Beijing Beat blog with Mark Godfrey

Beijing Beat

Bringing Jazz to China's Masses

Oct 4

Written by:
10/4/2008 12:30 AM  RssIcon

Hong Kong-based jazz musician and impresario Peter Scherr has been bringing “improvisational” music into cities across mainland China

A hint at how badly the Olympics crushed the local live music scene, Peter Scherr and his group Headache hasn’t played Beijing since last December. The jazz musician and concert planner call off three shows set for the Chinese capital summer. The Games “really interfered with the projects he’d planned for summer. Now, “pleased to see that things are getting back to normal again,” he’s got “a lot of plans to do more performing in China.”
 
Shut out of Beijing, Scherr and crew however found good gigs in China’s southerly cities, a sign that there’s plenty more space to play China, even for left-of-field jazz. In Guangzhou, two hours by train from Hong Kong, the Scherr-guided Joe Rosenberg Quartet played two nights at Loft345 for two nights – the music was extremely well received by both the drinking crowd and the more earnest young student crowd which “seemed to really groove on our strange, strategic improvisations. Scherr praises for that a “wonderful Parisian drummer Edward Perraud, who truly puts on an amazing show.”
 
In nearby Shenzhen the band played at "the beautiful huge new version" of local club C-Union, owned by artist Teng Fei who told Scherr "repeatedly that he is very serious about turning it into a top music venue.” In Shanghai, Scherr's charges played at Yu Yin Tang, “really a rock club” – since he felt his music was a “bit too left-of-center” for the audience at local jazz club JZ. A nice crowd, “really good technical staff” and “very nice people” means he’s going to bring his projects back to Yu Yin Tang again soon.
 
It’s taken him a few years of footwork to build up a network of venues and promoters. His strategy for the future is find more cities that are within a short drive of each other. “That will be a big help in keeping expenses down.” Some cities yielded sponsorship, elsewhere he’s relied on ticket sales. ”Of course I would like to have more sponsors." Scherr has hired a local assistant, David Wang, to help him drum up more contacts and sponsorship on the mainland. But he keeps his goals modest. “My goal is to break even on my shows. Until I get more well-known, I don't think I will be able to make a profit. I try to keep my losses to a minimum. It's a challenge.”
 
Scheduling can be tricky. “With a typical project, the first step is to fix a time period when all the artists are available. Then I contact venues and try to set a schedule that makes for efficient traveling. It's a bit of a complicated dance, because some places prefer to have shows during the week, so as not to disturb the weekend drinking crowd, and others prefer shows on the weekends.”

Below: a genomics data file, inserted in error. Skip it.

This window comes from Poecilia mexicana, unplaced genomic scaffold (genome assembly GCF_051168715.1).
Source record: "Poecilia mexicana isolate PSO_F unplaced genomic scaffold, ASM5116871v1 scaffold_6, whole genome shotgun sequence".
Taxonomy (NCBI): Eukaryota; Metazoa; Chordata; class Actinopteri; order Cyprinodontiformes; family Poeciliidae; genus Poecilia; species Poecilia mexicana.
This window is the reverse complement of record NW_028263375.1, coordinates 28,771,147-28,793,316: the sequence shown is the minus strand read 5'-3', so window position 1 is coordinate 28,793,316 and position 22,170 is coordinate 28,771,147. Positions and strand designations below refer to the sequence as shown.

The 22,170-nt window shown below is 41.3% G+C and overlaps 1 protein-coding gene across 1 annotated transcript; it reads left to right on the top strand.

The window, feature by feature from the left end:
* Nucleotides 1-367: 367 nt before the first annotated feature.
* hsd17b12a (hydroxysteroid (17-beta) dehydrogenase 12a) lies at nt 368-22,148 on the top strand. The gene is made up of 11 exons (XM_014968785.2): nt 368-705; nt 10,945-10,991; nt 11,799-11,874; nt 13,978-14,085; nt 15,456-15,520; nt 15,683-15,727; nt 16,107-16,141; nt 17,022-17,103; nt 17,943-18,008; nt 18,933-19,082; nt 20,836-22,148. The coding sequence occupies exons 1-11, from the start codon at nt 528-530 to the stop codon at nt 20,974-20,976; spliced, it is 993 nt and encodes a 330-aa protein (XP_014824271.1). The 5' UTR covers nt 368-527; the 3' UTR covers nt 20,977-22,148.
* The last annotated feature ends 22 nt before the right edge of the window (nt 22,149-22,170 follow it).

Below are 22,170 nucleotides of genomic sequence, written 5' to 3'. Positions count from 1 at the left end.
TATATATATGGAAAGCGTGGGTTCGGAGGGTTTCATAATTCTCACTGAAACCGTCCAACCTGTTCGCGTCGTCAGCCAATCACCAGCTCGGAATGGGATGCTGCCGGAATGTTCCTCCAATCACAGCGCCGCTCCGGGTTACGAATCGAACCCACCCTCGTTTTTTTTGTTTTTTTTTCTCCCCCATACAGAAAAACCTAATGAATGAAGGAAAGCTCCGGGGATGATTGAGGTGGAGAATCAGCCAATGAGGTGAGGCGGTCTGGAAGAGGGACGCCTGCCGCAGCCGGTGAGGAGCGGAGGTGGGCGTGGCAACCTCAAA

Crowds are mainly locals with several expats. “But as we get to cities other than the major eastern cities, the audiences are almost all local.” Are local fans very knowledgeable of jazz? “Well, I'm not playing jazz per-se, it's 'Creative Music' so we are free to play far outside the expectations of the mainstream jazz fans. Local audiences approach the music as a new experience. "They are perhaps not versed in the language of jazz or the avant garde or whatever, but they are very interested in music, and are thrilled to hear something new. In many cases I get reactions like 'this is the first time I've heard improvisational music, and I find it really exciting, fascinating, colorful etc.' This is the great joy of bringing Creative Music to the mainland audiences.”
 
Similarly, artists have been amazed at the audience reactions. “Once we do a concert, they understand my interest in bringing creative music to China. Organizational challenges and financial remain big issues in mainland China. “Also just maintaining energy and good humor on what can be some pretty intense traveling schedules.” Logistics can be tricky too: Trying to balance the ideal of carrying as little gear as possible with the need to have the right instruments for the performance. Scherr has tried to pare down the instrument loads. “I feel strongly that the musicians, if they are comfortable with their instruments, will play better.” Hence a set of band instruments is kept in storage in Guangzhou for mainland gigs.  
See www.peterscherr.com and join his mailing list.
 

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